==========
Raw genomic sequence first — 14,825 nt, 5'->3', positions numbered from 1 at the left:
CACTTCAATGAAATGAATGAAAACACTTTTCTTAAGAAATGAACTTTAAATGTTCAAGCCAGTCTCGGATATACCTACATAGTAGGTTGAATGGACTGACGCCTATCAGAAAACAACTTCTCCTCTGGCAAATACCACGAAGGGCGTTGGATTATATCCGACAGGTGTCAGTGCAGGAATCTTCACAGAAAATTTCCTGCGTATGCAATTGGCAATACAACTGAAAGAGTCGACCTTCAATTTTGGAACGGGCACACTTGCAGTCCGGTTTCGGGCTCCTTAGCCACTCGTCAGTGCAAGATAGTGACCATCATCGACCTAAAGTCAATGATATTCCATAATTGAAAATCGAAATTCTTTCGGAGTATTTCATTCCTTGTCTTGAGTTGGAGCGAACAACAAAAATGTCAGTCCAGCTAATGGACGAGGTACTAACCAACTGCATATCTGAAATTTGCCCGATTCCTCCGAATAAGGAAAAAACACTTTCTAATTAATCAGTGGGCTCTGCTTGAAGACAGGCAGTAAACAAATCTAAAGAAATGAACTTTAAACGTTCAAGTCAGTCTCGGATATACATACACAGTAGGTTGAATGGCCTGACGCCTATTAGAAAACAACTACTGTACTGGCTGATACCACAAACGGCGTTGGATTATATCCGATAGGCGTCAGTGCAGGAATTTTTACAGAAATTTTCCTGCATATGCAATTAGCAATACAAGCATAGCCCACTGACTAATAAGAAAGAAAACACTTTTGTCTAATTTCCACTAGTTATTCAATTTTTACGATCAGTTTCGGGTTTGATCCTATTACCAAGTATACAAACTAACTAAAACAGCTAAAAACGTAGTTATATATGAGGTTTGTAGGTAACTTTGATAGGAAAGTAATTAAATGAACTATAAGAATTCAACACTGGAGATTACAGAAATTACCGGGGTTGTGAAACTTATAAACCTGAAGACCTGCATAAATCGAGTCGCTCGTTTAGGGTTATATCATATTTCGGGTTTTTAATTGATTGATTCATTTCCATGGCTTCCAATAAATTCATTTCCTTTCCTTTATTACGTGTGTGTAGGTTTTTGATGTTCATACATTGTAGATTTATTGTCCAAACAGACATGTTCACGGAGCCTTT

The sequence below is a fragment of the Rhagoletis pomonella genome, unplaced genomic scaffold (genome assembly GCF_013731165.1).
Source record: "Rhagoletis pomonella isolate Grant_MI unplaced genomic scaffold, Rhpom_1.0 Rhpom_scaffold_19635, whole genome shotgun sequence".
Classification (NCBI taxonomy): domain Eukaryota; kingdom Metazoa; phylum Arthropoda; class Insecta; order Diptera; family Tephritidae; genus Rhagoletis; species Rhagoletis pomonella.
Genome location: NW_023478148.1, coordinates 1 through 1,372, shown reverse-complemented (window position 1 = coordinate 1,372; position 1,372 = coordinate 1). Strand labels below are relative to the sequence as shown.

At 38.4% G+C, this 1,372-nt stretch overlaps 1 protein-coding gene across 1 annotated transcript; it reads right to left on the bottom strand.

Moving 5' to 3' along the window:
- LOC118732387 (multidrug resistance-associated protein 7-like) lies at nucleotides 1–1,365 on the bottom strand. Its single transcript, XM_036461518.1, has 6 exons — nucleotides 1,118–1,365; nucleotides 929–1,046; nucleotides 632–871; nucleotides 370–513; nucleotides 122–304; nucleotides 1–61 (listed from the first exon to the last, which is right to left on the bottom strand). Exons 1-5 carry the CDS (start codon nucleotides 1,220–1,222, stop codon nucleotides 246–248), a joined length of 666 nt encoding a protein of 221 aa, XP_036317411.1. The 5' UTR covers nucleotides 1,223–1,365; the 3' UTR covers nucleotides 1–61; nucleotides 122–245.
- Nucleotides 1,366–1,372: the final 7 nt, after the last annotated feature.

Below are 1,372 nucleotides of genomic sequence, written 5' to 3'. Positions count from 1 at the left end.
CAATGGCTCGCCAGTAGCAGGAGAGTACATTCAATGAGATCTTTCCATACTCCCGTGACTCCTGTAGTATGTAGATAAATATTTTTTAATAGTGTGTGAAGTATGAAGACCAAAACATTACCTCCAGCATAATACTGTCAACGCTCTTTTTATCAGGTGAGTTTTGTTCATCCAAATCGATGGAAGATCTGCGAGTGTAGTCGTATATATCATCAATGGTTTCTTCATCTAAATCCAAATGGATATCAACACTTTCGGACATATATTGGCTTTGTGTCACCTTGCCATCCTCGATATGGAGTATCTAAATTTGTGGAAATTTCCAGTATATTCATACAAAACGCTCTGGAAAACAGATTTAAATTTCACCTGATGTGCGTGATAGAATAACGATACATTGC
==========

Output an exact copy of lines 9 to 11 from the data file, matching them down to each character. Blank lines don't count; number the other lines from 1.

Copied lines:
- LOC118732387 (multidrug resistance-associated protein 7-like) lies at nucleotides 1–1,365 on the bottom strand. Its single transcript, XM_036461518.1, has 6 exons — nucleotides 1,118–1,365; nucleotides 929–1,046; nucleotides 632–871; nucleotides 370–513; nucleotides 122–304; nucleotides 1–61 (listed from the first exon to the last, which is right to left on the bottom strand). Exons 1-5 carry the CDS (start codon nucleotides 1,220–1,222, stop codon nucleotides 246–248), a joined length of 666 nt encoding a protein of 221 aa, XP_036317411.1. The 5' UTR covers nucleotides 1,223–1,365; the 3' UTR covers nucleotides 1–61; nucleotides 122–245.
- Nucleotides 1,366–1,372: the final 7 nt, after the last annotated feature.

Below are 1,372 nucleotides of genomic sequence, written 5' to 3'. Positions count from 1 at the left end.